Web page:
Taking the back roads to the Jersey Shore, I drove by an unusual sight: several doors stood upright in an open grassy field.
Without supporting structures, the doors appeared to have no practical purpose. Did someone place them there to make a statement to travelers passing by? Curiosity got the best of me and I pulled over for a closer look.
Some doors were decorated with hand prints and crosses, while others had messages declaring “Sing and rejoice!”, “Hope!” and “God is good!”
There was no artist statement, but the message was clear. These doors were about faith, these doors were about Jesus. They stood as an open invitation to all travelers passing by.
Jesus invites everyone to enter his kingdom. But accepting Jesus, walking through the door, means leaving behind the world and all its false promises. It requires conversion, turning from sin and being made anew.
I once got in a conversation with a man about Jesus. He told me he believed in him, but didn’t want to change. He wanted to keep having sex with women and living the fast lifestyle to which he was accustomed. His honesty was refreshing, yet I felt sad for him, knowing that such a path would ultimately fail to satisfy. And worse, several women would be left feeling like collateral damage.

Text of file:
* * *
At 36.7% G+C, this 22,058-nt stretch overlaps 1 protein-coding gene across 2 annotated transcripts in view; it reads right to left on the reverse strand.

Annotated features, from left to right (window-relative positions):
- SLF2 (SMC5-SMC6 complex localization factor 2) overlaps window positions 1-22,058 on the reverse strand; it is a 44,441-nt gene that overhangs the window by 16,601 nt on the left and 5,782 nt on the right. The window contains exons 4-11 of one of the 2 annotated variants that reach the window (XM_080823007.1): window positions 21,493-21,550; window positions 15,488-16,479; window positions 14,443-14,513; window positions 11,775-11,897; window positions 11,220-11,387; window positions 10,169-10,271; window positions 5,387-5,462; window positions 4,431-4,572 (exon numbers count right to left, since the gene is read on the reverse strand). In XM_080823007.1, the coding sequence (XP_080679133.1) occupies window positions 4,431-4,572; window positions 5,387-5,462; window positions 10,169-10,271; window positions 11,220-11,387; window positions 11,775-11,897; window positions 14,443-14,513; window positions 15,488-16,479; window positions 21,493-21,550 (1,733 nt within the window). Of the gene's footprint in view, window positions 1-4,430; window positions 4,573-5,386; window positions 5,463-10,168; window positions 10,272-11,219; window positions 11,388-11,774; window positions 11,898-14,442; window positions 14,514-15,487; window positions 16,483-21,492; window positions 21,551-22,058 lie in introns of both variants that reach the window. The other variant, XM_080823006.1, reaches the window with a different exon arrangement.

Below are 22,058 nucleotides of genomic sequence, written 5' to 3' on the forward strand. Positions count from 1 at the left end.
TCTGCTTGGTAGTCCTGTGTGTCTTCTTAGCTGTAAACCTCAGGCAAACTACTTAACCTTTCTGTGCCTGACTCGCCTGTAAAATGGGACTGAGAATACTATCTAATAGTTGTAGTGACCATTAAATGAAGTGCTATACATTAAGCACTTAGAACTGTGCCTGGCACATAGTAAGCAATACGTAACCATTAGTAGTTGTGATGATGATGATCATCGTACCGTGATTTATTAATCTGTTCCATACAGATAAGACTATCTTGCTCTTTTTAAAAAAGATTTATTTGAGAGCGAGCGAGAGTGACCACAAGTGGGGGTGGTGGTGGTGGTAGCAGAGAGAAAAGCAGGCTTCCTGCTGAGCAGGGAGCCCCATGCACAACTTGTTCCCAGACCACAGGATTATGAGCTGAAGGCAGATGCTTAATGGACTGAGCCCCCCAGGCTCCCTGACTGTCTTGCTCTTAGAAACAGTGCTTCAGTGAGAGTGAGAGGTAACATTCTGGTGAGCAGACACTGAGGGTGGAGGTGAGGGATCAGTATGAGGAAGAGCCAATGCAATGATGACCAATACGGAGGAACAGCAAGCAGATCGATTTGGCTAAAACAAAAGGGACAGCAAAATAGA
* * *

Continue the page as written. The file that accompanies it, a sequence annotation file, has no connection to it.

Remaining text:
Then there are those of us that have accepted Jesus, yet stand outside the door. We know him, but do we follow him?
As one priest challenged in a recent homily, we must ask ourselves: “Do you want to be a saint?”
A good question! And a tough question.
Some days my answer is “yes,” and other days it’s “no.” The saints lived radical lives. Do we have the courage and commitment to follow their example on a continual basis?
There’s no question it is difficult to be a Christian today. But life without Christ is even more difficult.
As Americans, we often pride ourselves on our ability to pursue happiness. In a few weeks’ time, we will celebrate Independence Day, when we recall the signing of the Declaration of Independence, that pivotal document stating that all have the right to “life, liberty, and the pursuit of happiness.”
Signed in 1776, the Declaration was written and endorsed by God-fearing individuals who believed these rights were given to us by the Creator.
How far we have strayed in the years since! Forgetting, denying or ignoring the existence of our creator, we withhold the the right to life from the least among us.
Liberty? The sins of pornography, materialism and addictions have left us as a people in spiritual bondage, far from free.
And happiness? Suicide is on the rise, and so too the use of opioids and antidepressants.
Our nation is suffering because we as individuals are suffering.
Still our creator calls to us. The door remains opens to us today. Jesus refers to himself as the “gate” or the “door.” He instructs the crowd that “whoever enters through me will be saved, and will come in and go out and find pasture” (Jn 10:9).
Things can get better. And Jesus is still our hope.
Do we have the courage to say “yes” to our creator and the conversion he asks of us? Do we want to be saints?
It’s through Jesus that we can find “life, liberty, and the pursuit of happiness.”
The door is open.
Kim Griffin is a member of the Parish of the Cathedral Basilica of SS. Peter and Paul, Philadelphia.
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